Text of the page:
An investigation has been launched after an ill and heavily pregnant woman was illegally removed from her GP’s list, told she was not entitled to NHS treatment in Scotland and wrongly charged more than £4,000 for treatment she had already received.
Amber Hussain (not her real name), who has lived in the UK since 2012 and already had a British-born child, was in the process of applying for leave to remain as a spouse when she was told she was not entitled to NHS services.
It is illegal for NHS Scotland to remove a patient from a GP list, irrespective of their nationality or immigration status. It is also illegal to charge someone for health services they have already received on the basis that no charges would be made. NHS Scotland’s own rules state that: “No woman should ever be denied maternity services in Scotland, or have such services delayed, regardless of her liability, or ability, to pay when charges apply.”
Amber was not able to visit her GP in the weeks leading up to her second child’s birth earlier this month. She had to diagnose her symptoms herself with the help of the internet and guess which medication she needed to purchase from her local pharmacy.
While trying to persuade the Scottish government to overturn its decision, Amber also received an invoice for £4,186 for NHS treatment she had received between 2016 and 2017. The bill noted she was an “overseas patient” and that the sum was due immediately.
After the Guardian questioned her treatment, NHS Greater Glasgow and Clyde reimbursed her for the money she had already paid and the remaining debt has been paused while the investigation is conducted. NHS Scotland’s Practitioner Services Division has announced an investigation into the case, but has not contacted Amber, who is still waiting to be told that she can visit her GP or access care without fear of being charged.
“The birth of our beloved daughter was completely overshadowed by the stress and anxiety caused by the first bill and the second, similar bill we expected to get to cover the costs of her birth and my wife’s postnatal care in hospital,” said her husband, Ali Hussain. “We couldn’t enjoy our new baby because we were expecting bailiffs to turn up at our door at every moment.”
Amber suffered complications after the birth and was kept in hospital on a pay as you go scheme, where every item was charged for. “The birth of a new child should be the most happy thing in the world,” said Ali (not his real name). “But I couldn’t stop myself counting each nappy the baby used and each blanket, and imagining the bill going up and up.”
Ali, who has two master’s degrees from UK universities, was a sales and service officer at a UK bank, earning £21,000. In 2015, his accountant realised that an error made by one of his employees in the 2010-11 accounting year had resulted in Ali under-declaring his self-employment income by £8,000. “Straightaway, my accountant sent a revised return to HMRC and all taxes were paid,” said Ali. “HMRC accepted the correction and never imposed any penalty.”
The Home Office, however, said the tax amendment was sufficient evidence that Ali should be deported under paragraph 322(5) of the immigration rules, designed in part to deal with terrorists and those judged to be a risk to national security.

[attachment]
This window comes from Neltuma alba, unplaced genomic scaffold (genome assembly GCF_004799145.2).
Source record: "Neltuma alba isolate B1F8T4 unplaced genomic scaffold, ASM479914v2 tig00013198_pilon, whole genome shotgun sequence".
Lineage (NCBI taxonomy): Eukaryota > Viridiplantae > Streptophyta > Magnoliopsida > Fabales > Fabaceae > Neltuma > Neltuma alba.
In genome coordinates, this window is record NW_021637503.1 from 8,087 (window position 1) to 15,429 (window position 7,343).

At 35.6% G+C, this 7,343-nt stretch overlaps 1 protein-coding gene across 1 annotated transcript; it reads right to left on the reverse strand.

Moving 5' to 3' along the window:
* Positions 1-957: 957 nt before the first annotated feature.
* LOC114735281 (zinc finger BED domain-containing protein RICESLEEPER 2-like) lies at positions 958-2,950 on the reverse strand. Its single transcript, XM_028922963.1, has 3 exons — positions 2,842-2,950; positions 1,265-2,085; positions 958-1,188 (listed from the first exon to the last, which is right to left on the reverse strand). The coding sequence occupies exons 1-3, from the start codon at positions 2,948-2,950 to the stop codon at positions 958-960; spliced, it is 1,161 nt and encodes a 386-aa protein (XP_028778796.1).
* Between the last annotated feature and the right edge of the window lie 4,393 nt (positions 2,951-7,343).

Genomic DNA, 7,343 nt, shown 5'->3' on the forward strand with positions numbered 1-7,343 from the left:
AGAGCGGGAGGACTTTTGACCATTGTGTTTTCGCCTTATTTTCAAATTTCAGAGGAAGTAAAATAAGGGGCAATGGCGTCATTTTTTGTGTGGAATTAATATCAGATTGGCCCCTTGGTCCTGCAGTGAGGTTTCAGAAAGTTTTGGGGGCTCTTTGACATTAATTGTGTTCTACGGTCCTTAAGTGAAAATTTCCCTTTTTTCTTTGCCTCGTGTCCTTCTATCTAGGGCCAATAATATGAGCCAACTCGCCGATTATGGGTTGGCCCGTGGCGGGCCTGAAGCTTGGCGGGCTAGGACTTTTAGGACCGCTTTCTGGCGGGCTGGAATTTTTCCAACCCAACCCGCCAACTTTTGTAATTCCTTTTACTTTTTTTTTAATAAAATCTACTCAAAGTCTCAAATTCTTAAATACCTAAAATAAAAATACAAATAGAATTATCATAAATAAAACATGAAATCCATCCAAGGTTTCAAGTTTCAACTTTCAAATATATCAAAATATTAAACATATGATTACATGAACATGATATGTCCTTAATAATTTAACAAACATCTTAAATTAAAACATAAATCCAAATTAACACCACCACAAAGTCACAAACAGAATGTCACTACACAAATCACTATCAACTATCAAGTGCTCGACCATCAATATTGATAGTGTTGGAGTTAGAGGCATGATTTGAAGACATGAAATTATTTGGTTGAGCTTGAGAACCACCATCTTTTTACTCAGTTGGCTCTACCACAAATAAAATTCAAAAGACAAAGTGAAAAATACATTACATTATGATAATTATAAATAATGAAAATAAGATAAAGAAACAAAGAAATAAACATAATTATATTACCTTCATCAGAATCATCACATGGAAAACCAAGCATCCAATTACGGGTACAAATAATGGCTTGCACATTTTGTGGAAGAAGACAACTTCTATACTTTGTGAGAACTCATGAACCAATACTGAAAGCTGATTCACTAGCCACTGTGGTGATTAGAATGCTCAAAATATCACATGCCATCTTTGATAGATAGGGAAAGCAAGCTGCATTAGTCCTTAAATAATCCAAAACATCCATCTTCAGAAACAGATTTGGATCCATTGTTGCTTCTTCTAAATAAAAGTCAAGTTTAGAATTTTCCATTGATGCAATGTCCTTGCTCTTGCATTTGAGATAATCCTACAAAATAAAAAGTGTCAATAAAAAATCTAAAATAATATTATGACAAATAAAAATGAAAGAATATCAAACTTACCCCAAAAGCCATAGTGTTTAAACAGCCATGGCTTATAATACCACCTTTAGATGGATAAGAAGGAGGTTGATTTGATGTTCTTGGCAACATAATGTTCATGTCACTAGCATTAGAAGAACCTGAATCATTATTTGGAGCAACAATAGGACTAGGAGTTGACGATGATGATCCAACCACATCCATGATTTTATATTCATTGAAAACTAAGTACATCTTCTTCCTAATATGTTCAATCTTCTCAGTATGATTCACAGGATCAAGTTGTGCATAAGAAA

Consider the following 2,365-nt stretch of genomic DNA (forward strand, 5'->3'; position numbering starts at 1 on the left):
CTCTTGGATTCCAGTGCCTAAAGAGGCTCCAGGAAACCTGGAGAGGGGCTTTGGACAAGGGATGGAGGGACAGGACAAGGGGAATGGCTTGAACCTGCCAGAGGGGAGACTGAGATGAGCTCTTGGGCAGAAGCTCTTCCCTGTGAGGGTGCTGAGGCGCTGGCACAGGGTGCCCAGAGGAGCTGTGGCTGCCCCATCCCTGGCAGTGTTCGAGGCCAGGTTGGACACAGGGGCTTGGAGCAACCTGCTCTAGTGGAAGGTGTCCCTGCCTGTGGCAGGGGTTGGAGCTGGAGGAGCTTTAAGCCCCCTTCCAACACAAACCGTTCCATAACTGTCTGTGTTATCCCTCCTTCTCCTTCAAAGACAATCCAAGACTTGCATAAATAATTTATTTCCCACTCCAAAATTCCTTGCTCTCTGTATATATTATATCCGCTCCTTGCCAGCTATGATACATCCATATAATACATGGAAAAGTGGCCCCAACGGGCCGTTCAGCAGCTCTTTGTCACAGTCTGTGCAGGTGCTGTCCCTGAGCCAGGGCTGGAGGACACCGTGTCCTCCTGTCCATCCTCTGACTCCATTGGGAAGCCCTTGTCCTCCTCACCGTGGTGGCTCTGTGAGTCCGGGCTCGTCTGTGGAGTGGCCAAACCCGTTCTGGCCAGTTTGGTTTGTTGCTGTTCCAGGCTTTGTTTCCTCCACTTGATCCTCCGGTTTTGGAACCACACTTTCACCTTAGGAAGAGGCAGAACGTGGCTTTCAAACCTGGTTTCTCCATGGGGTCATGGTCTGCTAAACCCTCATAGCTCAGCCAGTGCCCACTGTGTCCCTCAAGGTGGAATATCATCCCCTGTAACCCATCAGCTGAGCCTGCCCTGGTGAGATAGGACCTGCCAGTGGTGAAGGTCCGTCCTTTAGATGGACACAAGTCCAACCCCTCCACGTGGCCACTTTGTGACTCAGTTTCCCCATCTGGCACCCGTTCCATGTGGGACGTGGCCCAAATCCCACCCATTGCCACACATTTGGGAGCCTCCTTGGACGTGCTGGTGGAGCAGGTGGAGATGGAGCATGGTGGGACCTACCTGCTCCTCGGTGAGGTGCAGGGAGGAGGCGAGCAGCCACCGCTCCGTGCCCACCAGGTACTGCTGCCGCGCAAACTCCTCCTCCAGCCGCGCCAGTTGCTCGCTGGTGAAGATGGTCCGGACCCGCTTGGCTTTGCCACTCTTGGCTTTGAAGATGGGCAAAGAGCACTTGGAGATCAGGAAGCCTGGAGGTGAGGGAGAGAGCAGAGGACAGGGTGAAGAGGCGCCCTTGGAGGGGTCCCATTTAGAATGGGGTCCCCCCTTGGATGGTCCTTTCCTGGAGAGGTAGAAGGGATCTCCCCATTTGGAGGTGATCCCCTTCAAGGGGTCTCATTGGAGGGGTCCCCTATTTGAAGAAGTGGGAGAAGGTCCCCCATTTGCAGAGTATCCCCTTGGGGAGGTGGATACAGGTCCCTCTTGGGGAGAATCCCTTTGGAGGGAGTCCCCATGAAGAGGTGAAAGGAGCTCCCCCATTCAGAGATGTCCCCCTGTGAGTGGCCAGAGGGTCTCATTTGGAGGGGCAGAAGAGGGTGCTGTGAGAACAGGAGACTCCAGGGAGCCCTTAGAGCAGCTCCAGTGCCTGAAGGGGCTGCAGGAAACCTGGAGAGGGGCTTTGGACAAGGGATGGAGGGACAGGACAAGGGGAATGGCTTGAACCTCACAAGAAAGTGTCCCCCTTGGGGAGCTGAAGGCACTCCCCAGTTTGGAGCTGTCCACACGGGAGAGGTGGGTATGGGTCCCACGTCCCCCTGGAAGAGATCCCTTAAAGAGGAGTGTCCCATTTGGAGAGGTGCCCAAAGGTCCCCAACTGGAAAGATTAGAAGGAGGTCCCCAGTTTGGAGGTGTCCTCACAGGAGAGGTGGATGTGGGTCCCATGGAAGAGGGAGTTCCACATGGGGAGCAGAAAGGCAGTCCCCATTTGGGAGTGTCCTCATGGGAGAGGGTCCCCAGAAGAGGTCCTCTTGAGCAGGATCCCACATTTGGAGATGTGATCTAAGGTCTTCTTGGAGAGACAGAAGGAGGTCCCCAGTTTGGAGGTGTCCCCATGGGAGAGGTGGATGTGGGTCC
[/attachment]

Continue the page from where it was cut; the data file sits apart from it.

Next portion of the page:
“During the course of my 12 years’ stay in the UK I never claimed any kind of benefit, I’ve always been a taxpayer, never broken any law and never even committed a traffic offence,” he said. “How can the Home Office classify me a ‘threat to national security’ based on this one minor tax amendment?
“Their effort to link tax correction with ‘national security’ is entirely unjustified and a blatant mockery of the principles of fairness and justice,” he added. “The pain my wife and I have, and the stress and suffering we are going through is beyond measure and perhaps beyond imagination.”
In March, Ali was called to report to an immigration centre. He attended with his heavily pregnant wife and believes an official he dealt with then forwarded his wife’s details to the NHS. “A few days later, we received a letter from NHS Scotland saying they had been informed by the UK Home Office that my wife was a visitor to the UK and not entitled to NHS services. The letter said she had been removed from the NHS list at her GP surgery with immediate effect.”
With their baby due weeks later and Amber’s health condition worsening, Ali employed solicitors to reverse the Home Office’s decision. The solicitor wrote repeatedly to the Home Office, as did the family’s MP, Paul Masterton.
“We repeatedly tried to get the Home Office to admit its mistake, stressing the urgency of my wife’s condition,” said Ali. “But they refused to answer letters from me or from our solicitor, and they lied to our MP, too, by wrongly telling them that my wife’s appeal had been refused and then that it was out of time, neither of which are true.”
Ahsan Mustafa from RH & Co Solicitors said: “A counter clerk from the Home Office in Brand Street erroneously informed the NHS that our client was not entitled to access NHS services without charge on the grounds that she is a ‘visitor’ to the UK. This is categorically untrue. The Home Office clerk provided erroneous information to the NHS … As a result, our client was delisted from [her GP].”
A Scottish government spokesperson said: “Regardless of residency status, everybody in Scotland is entitled to receive immediate and necessary treatment at a GP practice. On that basis, this case is being reviewed by NHS Scotland’s Practitioner Services Division to ensure that the correct procedures are followed.”
A Home Office spokesperson said they could not comment on individual cases.